Wednesday, 6 January 2010

Life after Epiphany

In his brief and brilliant poem T S Eliot traces the path of the Magi, through “the very dead of winter” facing hazards, challenges and portents on the road to their destination as witnesses of the newborn Christ. But as so often with Eliot, it’s the twist in the final few lines that takes the reader off into a new and hitherto unexplored dimension. For, whereas Matthew simply tells us that they made their way home by a different route, Eliot makes us listen to the elderly traveller reflect on life after Epiphany:

…this birth was
Hard and bitter agony for us, like death, our death.
We returned to our places, these Kingdoms,
But no longer at ease here, in the old dispensation,
With an alien people clutching their gods.
I should be glad of another death.

Eliot’s insight is that, no matter how hard or arduous the journey to a religious experience may be, the greater challenge lies in living in the light of that experience afterwards, among people who haven’t shared it and cannot understand it. It’s a thesis borne out by statistical surveys which invariably show a majority of respondents are able to identify something that has happened to them that they would classify as a religious experience, and yet in most cases they haven’t found a way of integrating it into the rest of their lives.

I like to think that what is in the poem isn’t just Eliot’s Christian insight but something of his quintessentially Anglican identity. Here was a man who spent many years in the office of churchwarden, a position less associated with theophanies than with the challenge of ensuring good order and that the practicalities of church life are given due attention. In my years as a parish priest I found that a high proportion of those who came to join us were not new-born Christians, fresh from some profound conversion experience, but men and women who had come to faith elsewhere, often in more evangelical or Pentecostal gatherings, and had, after a short while, found little there that enabled them to live in the world as it is; nothing that could sustain them once Epiphany was over.

To be Anglican is not to disregard or downplay religious experiences. I know in my own life how important are both the occasions when I receive an intense experience of God and the daily sense of his quiet presence beside me and within me as I encounter him in contemplative prayer. But being Anglican is so much more; it’s about being resourced, equipped and encouraged to live a Christian life that is fully incarnated into a world which operates according to significantly different values. The work I do, nationally and locally, to promote high standards in equality and diversity practice, and my involvements with the Housing Association movement are as much what it is to be Anglican as my attendance at public worship and, as a bishop, my role as Eucharistic President.

And so I delight that the Church of England calendar now has the post Epiphany season running all the way through to Candlemas on February 2nd. But I do slightly wonder why so many of the Sunday lections for the next few weeks are about the miraculous, when, as Eliot has told us, that’s the easy bit, it’s after the journey is over that the real challenges arise.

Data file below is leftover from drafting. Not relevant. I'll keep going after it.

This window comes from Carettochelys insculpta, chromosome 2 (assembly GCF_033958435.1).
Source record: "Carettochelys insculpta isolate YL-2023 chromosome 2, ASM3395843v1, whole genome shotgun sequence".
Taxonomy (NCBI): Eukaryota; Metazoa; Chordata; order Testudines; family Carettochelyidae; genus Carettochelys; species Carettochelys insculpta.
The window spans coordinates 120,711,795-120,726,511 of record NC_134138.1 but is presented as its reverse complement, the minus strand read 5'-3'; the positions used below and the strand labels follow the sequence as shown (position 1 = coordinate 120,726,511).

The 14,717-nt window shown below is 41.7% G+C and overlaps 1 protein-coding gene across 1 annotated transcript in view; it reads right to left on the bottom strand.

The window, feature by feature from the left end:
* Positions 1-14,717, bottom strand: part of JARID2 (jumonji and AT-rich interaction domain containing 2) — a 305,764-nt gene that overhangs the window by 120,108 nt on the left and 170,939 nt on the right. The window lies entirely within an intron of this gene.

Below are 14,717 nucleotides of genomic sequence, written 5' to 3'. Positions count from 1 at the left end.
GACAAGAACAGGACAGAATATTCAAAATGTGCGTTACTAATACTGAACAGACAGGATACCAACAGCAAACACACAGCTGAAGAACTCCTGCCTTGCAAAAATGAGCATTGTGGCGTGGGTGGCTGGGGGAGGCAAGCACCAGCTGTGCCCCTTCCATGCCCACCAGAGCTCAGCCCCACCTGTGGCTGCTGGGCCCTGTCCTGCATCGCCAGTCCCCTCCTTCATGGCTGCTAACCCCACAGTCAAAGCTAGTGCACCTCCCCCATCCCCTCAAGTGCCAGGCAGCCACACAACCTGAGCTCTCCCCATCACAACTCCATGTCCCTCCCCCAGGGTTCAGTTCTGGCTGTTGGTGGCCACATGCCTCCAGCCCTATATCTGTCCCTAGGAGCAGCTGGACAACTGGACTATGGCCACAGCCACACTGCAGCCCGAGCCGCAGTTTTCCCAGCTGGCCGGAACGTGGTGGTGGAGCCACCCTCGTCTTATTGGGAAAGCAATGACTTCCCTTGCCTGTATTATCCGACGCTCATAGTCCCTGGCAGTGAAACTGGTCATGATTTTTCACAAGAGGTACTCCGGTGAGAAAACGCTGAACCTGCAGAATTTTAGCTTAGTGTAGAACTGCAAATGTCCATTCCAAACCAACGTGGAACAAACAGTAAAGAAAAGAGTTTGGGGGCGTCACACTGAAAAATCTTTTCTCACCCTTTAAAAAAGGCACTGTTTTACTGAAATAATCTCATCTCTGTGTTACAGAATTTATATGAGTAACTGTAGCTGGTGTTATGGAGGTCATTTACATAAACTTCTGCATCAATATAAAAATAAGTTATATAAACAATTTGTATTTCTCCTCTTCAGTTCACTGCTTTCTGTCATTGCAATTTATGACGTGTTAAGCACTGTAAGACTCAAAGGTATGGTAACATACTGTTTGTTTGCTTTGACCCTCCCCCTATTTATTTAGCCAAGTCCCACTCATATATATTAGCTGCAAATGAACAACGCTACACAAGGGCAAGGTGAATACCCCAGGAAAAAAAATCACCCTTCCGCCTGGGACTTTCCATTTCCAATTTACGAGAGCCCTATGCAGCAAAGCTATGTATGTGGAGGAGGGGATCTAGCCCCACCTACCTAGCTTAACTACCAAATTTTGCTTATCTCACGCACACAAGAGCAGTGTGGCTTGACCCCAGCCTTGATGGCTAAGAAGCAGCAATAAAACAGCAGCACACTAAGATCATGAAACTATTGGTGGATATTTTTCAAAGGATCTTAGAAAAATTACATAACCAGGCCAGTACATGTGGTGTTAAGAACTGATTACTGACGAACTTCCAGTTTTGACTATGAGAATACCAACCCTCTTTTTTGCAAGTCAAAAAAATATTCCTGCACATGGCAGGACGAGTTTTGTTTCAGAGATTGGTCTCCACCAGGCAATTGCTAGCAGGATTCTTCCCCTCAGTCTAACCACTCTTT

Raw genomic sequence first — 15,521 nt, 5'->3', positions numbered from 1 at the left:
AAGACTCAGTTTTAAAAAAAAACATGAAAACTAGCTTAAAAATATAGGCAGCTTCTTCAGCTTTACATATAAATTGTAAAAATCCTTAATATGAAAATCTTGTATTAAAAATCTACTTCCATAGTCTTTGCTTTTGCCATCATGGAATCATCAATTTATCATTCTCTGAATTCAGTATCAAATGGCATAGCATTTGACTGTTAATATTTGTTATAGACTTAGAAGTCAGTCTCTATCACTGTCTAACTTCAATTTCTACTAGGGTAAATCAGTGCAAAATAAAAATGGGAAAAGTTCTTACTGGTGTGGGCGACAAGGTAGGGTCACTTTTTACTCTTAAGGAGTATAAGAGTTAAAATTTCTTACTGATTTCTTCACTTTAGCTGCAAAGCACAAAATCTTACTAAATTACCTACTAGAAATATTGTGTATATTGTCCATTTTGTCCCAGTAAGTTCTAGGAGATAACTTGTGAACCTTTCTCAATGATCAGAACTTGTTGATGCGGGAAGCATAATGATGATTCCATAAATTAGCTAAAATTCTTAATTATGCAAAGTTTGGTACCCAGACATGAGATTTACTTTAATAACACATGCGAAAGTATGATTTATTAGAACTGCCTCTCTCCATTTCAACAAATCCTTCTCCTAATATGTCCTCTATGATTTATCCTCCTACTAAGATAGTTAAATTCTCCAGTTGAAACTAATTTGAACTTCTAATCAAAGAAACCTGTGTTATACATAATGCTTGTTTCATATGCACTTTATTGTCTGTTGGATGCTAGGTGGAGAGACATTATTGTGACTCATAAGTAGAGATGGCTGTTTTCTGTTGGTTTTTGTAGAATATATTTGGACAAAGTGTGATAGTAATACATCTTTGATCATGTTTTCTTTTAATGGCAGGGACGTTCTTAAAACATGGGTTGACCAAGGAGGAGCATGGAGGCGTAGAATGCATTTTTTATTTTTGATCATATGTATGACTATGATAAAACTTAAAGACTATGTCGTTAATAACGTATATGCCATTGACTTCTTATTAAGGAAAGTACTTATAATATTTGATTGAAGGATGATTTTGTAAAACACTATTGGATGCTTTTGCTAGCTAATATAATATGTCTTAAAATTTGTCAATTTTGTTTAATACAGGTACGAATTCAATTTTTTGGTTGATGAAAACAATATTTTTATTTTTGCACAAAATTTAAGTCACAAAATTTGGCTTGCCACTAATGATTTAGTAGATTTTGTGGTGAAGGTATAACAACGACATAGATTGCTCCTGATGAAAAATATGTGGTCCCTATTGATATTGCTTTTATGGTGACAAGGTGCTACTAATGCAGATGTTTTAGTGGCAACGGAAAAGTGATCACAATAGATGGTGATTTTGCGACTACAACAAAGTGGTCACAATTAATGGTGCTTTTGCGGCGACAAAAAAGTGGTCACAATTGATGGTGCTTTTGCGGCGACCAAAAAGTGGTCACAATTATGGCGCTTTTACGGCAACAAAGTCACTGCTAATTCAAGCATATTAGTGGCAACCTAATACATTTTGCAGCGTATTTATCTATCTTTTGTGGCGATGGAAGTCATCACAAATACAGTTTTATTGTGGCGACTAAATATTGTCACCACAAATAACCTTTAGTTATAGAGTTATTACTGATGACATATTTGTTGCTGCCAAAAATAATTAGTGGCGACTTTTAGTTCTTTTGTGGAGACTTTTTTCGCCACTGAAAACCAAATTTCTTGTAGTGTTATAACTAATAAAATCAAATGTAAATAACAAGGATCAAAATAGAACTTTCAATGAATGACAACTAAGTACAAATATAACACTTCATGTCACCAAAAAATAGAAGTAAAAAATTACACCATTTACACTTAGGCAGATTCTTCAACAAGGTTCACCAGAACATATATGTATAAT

David Walker is Bishop of Dudley in the Diocese of Worcester

Posted by David Walker on Wednesday, 6 January 2010 at 12:00am GMT | TrackBack
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Comments

"I delight that the Church of England now has the post Epiphany season running all the way through to Candlemass (sic) on February 2nd. But I do slightly wonder why so many of the Sunday lections for the next few weeks are about the miraculous?" - David Walker -

Bishop David Walker always has something useful to say to us who are interested in the way the Church engages with the World. I can only suppose that the reason for the stories of the miraculous in Epiphany-tide is related to the theophanies that are seen to be observed by Jesus' followers in those stories we find there.

Beginning with the 'miraculous' recognition of Jesus as Messiah by the Arab Kings in Bethlehem, to the 'instinctive' recognition by the old priest Simeon and the Prophetess Anna in the Temple - of Jesus as *The Light to enlighten the Gentiles* - these stories somehow are meant to co-exist with the 'epiphania' or showing forth of Jesus, in the intervening Sundays, as Son of God and Messiah.

Mythical though these stories may be, they do help us to understand something of the great mystery of Christ Incarnate in the human culture and circumstances of the world in which he lived and died. Epiphanies do occur to quite ordinary people in their journey of faith. Perhaps that is why these stories are so important to us as instances of God's glory being shown through the human person of Jesus - at the Epiphany Season.

The lectionary is a treasure largely unexplored by non-catholic Christians. This might be why they cannot understand our liturgical processes.

Posted by: Father Ron Smith on Wednesday, 6 January 2010 at 9:54am GMT

This is a great reflective post and I have edited it and put it in my blog Blue Eyed Ennis. Hope you don't mins me sharing it with others - I have attributed the source to you !

Posted by: Phil Ewing on Wednesday, 6 January 2010 at 11:53am GMT

As a Churchwarden struggling to keep all the balls in the air, thank you Bishop David for this beautiful, helpful and encouraging post.

Posted by: Clive Black on Wednesday, 6 January 2010 at 11:21pm GMT

I have falling back in love with being Anglican/Episcopalian all over again. Reading this thoughtful, intelligent and deeply Christian post backs me realize why. Thank you to this blog for going beyond religious and political news. This was beautiful, a gift.

Posted by: William Veinot on Saturday, 9 January 2010 at 1:50am GMT
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